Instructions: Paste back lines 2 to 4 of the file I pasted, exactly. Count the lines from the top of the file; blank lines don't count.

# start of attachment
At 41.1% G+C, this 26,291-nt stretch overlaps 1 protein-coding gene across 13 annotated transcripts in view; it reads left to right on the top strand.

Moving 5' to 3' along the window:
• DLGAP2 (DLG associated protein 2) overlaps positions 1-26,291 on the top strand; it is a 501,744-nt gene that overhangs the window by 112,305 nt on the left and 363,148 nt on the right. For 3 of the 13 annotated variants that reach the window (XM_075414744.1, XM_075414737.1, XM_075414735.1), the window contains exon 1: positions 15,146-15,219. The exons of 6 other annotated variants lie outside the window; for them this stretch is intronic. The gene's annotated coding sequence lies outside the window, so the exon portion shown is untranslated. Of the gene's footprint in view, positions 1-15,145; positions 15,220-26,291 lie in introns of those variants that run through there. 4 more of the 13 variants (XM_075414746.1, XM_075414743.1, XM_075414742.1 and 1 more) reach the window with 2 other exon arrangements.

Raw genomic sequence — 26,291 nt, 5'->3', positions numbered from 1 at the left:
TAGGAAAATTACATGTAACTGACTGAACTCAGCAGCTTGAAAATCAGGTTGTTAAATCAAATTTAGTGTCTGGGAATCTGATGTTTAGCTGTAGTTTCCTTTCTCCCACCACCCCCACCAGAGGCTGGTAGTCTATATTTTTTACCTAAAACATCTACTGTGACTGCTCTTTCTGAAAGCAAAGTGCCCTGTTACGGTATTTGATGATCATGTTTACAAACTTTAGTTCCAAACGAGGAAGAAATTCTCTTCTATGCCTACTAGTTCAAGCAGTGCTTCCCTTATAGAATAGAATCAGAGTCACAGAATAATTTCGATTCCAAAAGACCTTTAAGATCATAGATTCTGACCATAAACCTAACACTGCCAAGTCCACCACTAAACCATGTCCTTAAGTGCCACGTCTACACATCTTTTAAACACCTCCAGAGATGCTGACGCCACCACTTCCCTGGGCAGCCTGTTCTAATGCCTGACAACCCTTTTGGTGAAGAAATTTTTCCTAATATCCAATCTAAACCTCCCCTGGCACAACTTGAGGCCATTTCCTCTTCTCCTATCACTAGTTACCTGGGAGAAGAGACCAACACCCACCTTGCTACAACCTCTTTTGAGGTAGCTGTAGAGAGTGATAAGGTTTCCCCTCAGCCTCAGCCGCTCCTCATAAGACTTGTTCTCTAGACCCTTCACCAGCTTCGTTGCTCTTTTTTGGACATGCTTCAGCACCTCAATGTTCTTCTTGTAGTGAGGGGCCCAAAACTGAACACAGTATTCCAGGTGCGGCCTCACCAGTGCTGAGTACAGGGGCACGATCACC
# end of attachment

Moving 5' to 3' along the window:
• DLGAP2 (DLG associated protein 2) overlaps positions 1-26,291 on the top strand; it is a 501,744-nt gene that overhangs the window by 112,305 nt on the left and 363,148 nt on the right. For 3 of the 13 annotated variants that reach the window (XM_075414744.1, XM_075414737.1, XM_075414735.1), the window contains exon 1: positions 15,146-15,219. The exons of 6 other annotated variants lie outside the window; for them this stretch is intronic. The gene's annotated coding sequence lies outside the window, so the exon portion shown is untranslated. Of the gene's footprint in view, positions 1-15,145; positions 15,220-26,291 lie in introns of those variants that run through there. 4 more of the 13 variants (XM_075414746.1, XM_075414743.1, XM_075414742.1 and 1 more) reach the window with 2 other exon arrangements.

Raw genomic sequence — 26,291 nt, 5'->3', positions numbered from 1 at the left: